Last week, I was surprised by how easily a four years old kid was capable of scrolling through a list of mobile applications on his mother’s smartphone and opening his favorite video. It made me think; did the mobile app designer need to follow same principles while creating an application for adults? How did they presume the user behavior and demands of different age groups and build the interactive design? Today, you can find several mobile applications in the app marketplace that are solely designed for the kids such as Disney Animated, Crazy Gears, GoNoodle Kids, etc. Creating apps for kids is more challenging than developing for adults as it demands the in-depth research and several significant considerations.
There are various things you need to understand while creating a mobile app for kids of varied age groups. In this blog, I will discuss what designers should keep in mind while attempting to design interactive apps for kids. Let’s start:
Designing for Kids vs Designing for Adults
It’s difficult to make a three-year-old sit calm while describing a long story. But it’s not that tough to make a college-going guy sit for three hours in a training session. The difference between these two situations is perception.
The college-going guy learns the session as a positive experience as it may help in building his career. However, the kids see this training session as a barrier to something else that he or she would rather be doing for that time like playing. You must keep this main difference in mind while preparing the design.
Determine Target Age Range
Before dive in and start designing the layout, it’s essential to define the target age range for your mobile app. Children grow and adapt quickly than adults, so generally, a two-year is an ideal range. You really need to consider the huge growth differences between a three-year-old and a five-year-old, or a four-year-old and a seven-year-old. For instance, some ages love to jump in and explore the apps as they go, while some ages need some instructions to feel confident.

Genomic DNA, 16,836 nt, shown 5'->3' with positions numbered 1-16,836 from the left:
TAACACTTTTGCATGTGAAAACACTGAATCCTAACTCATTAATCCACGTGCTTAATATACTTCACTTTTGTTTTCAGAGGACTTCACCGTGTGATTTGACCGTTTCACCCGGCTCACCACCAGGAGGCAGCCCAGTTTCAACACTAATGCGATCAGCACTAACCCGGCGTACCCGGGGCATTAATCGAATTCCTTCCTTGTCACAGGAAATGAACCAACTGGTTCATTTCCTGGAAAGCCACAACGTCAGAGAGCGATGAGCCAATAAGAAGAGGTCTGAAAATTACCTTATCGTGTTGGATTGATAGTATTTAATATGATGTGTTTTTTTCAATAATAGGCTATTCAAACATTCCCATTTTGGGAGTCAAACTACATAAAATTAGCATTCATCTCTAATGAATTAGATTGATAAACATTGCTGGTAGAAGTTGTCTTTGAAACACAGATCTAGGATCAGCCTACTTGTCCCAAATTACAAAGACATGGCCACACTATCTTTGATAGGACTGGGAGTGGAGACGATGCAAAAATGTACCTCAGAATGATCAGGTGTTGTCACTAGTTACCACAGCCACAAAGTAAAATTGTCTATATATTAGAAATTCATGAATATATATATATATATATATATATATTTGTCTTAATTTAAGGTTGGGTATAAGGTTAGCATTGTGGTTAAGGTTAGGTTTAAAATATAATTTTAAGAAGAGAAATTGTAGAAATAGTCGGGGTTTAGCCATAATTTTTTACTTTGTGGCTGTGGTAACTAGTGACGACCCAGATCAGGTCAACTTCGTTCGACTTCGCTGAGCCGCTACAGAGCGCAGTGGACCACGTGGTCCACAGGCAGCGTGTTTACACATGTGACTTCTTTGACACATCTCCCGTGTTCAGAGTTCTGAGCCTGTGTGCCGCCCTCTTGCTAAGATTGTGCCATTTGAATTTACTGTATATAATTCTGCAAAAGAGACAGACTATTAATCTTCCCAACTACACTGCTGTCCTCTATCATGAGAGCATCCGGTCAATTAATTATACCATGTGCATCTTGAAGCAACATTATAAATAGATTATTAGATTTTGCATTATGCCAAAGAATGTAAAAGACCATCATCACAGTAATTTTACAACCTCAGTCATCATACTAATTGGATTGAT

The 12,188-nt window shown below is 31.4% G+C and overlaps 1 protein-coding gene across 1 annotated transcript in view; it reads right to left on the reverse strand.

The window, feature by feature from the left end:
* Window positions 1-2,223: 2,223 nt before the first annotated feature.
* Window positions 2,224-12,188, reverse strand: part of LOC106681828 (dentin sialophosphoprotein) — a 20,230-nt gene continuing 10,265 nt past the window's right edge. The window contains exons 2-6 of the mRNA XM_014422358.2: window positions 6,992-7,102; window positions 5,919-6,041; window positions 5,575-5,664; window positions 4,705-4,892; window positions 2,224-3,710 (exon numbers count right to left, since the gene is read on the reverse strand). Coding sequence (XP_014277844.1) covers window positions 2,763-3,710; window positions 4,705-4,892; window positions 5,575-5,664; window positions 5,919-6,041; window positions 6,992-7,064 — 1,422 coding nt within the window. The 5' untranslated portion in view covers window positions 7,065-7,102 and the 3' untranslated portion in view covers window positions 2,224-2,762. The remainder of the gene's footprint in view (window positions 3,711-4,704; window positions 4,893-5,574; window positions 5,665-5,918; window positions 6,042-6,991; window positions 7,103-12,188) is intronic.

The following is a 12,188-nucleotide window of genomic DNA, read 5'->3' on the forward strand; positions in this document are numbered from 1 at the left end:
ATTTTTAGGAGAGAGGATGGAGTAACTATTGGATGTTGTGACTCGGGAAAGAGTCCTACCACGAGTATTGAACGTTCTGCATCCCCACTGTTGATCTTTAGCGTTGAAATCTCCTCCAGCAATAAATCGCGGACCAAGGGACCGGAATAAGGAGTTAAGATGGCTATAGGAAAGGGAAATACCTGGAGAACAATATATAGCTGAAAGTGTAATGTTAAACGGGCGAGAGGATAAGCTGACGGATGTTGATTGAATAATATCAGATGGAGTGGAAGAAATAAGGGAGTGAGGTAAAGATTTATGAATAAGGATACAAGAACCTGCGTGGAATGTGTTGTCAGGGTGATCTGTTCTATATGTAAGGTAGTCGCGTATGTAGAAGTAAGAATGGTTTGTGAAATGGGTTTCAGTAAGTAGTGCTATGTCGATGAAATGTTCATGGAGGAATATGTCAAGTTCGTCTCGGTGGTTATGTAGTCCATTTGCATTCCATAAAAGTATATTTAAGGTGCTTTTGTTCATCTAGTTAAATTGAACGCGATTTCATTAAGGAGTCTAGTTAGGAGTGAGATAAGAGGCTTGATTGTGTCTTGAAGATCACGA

Once you have determined the target age range, it’s time to assemble a group of kids in this range, understand their behaviors. Also, try to recognize several grouping types. As childish as the kids’ responses may seem to grown-ups, they are very revealing of how they will interact with your upcoming app. You can also observe the kid’s behavior by creating a scenario related to your upcoming product idea. For instance, if your app is related to the fairy tales, let them play prince and princess. Besides, you can include low-tech physical prototypes and notice how they react. If you are going to come up with a game for kids, then make sure it levels are not difficult to solve.
Kids love to create storyboards, collages, or workbooks. It is fun to understand how kids see the world. It includes assembling a group of kids together (usually ages 5 to 10), providing them craft supplies, and encouraging them to come up with their ideas for your product (design). However, final design decisions should not be taken directly from the kids’ ideas; this practice can only help you understand the emotions of children towards your project.
As you start to develop your mobile app, a consistent usability testing should be the main part of your development cycle. There are several prototyping tools available such as Marvel and Pixate that can allow you to test complex tasks. You can perform various tasks on these tools such as pinching/zooming and swipe without writing any code. These types of gestures must be tested earlier as small kids can use their hands the way we do. Is your upcoming mobile app easy to use; Boring Confusing or Fun? These usability testing sessions will help you come up with the best app for kids.
First, there is no doubt that kids love colors. They expect their mobile applications to be sharp and appealing. One of the best solutions is to provide affordances. Don’t be scared of colors, and make it clear which elements are appealing. You should create interactive designs with an obvious characteristic that indicates they are tappable. For instance, buttons should have a drop shadow or white outline; interactive background items must draw the kids’ attention anyhow. For growing kids, you can use muting colors to create non-interactive backgrounds.
Menus and Icons
Most kids’ apps come with full-screen menus that make it easy for the children to navigate the different sections of your app. These can be difficult for them to navigate, so it’s essential to make them accessible and completely explicit. Making the call to action buttons the most fascinating will ensure children would not get lost.
If you consider all these significant things, you will be able to design interactive mobile apps for kids. Make sure your mobile app gives children opportunities to learn several things such as letters, number, etc. A convinced reinforcement and lively music will make the things fun and more comfortable.